Sunday, January 16, 2011

What will happen to labor?

Mark Thoma reproduces an exchange about whether Adam Smith was wrong when he wrote that increasing specialization would result in higher standards of living for all. The basic argument is that as work becomes increasingly specialized (as in an assembly line where each station does one specialized operation) the work required of any laborer will become less and less sophisticated. This means that any worker can be replaced by any other, which in turn means that labor rates will decline to the lowest level sufficient for survival. Technology only makes this worse since the more that work is automated, the less need there is for workers.

One of the responses was that if there are very few workers, there will be very few consumers. So the benefit derived from producing more for less is reduced. But I think there is another answer.

Let's assume that 10% of the population has a good job and that the other 90% are either living on substance wages or are unemployed. Let's ignore the social instability that will cause and just look at the economics. The question I would ask is what would the 10% do with all the money they are earning? Money by itself is of no value unless you can buy something with it. But once the 10% have satisfied their basic needs and their immediate desires, they still have money. So what do they do with it? The only answer I can think of is that they hire some of the unemployed to do more for them or to make more for them.

Working as someone's servant is not the best job. But working as an entertainer is often quite lucrative. And working in an industry that produces non-necessary but desirable goods (like a fancy car) can also provide a good living. The basic point is that unless the rich do nothing with their money, they will spend a lot of it. (They can't invest it all if the economy has too little demand because most people are too poor to buy things.)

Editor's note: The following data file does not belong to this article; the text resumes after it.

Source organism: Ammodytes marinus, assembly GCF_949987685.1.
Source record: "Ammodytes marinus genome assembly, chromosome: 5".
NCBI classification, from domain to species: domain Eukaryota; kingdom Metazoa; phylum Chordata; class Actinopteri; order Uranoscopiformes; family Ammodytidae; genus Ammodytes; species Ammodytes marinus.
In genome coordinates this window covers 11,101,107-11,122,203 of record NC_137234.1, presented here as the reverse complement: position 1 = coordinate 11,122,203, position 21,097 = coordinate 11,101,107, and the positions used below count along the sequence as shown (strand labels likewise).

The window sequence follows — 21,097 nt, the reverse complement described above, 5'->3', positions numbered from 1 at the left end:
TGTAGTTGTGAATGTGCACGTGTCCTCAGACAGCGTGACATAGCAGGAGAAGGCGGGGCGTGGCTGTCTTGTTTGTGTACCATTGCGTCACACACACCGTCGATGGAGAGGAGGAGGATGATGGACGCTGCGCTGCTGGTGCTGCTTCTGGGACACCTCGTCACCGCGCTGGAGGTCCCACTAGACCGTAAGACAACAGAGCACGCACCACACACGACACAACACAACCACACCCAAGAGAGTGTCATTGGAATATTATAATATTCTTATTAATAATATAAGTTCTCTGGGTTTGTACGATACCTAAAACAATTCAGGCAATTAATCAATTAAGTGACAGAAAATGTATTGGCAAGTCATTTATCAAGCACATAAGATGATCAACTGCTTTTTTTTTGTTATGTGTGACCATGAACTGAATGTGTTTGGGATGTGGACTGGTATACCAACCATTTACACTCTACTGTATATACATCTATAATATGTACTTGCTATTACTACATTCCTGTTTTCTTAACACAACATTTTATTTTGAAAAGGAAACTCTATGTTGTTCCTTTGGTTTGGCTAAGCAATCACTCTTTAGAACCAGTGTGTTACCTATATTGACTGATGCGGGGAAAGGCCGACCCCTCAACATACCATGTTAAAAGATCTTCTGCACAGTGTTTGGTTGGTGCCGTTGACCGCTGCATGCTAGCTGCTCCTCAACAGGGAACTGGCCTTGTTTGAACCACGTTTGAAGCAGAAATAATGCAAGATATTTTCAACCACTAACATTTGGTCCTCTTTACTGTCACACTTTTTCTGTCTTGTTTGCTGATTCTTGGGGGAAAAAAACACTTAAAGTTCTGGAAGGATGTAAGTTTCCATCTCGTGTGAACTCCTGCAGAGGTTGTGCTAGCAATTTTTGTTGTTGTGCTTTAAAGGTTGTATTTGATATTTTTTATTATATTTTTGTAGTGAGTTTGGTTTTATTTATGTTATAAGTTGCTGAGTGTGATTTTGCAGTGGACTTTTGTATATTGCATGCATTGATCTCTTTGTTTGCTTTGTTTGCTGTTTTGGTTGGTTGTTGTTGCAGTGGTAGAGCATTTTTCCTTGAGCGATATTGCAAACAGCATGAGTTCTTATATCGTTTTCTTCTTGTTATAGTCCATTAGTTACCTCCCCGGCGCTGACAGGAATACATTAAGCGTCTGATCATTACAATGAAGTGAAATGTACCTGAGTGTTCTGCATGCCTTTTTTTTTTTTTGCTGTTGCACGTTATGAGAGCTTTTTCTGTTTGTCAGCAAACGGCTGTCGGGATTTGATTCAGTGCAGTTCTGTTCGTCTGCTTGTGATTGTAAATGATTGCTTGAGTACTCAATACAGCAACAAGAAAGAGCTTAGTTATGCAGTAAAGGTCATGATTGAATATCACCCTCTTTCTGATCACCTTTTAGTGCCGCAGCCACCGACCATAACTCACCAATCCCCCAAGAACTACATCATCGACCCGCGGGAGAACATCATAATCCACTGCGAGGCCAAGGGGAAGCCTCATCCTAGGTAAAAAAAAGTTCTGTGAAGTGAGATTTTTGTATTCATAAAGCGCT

This sounds like a trickle down theory of economics: let the rich get rich, and the rest will follow. I'm not a big fan of that theory, but it seems to have something going for it.

I guess the question becomes whether wealth will eventually even itself out. In a country with an aristocracy and a peasantry, what leads to the rise of a middle class? What prevents the rich and powerful from becoming even more rich and powerful and taking everything? As I said, in the big picture if they take everything, there will be no one left to sell things to. But where will it settle out? What determines what the Gini coefficient for a society looks like? But even that is not the best measure of overall well-being in a society. For example, according to Wikipedia, most modern European countries have relatively low Gini coefficients—which means less inequality. But so do Albania, Belarus, and Kazakhstan. The US Gini coefficient is about the same as that of Cameroons, Uruguay, Uganda, and the Philippines.

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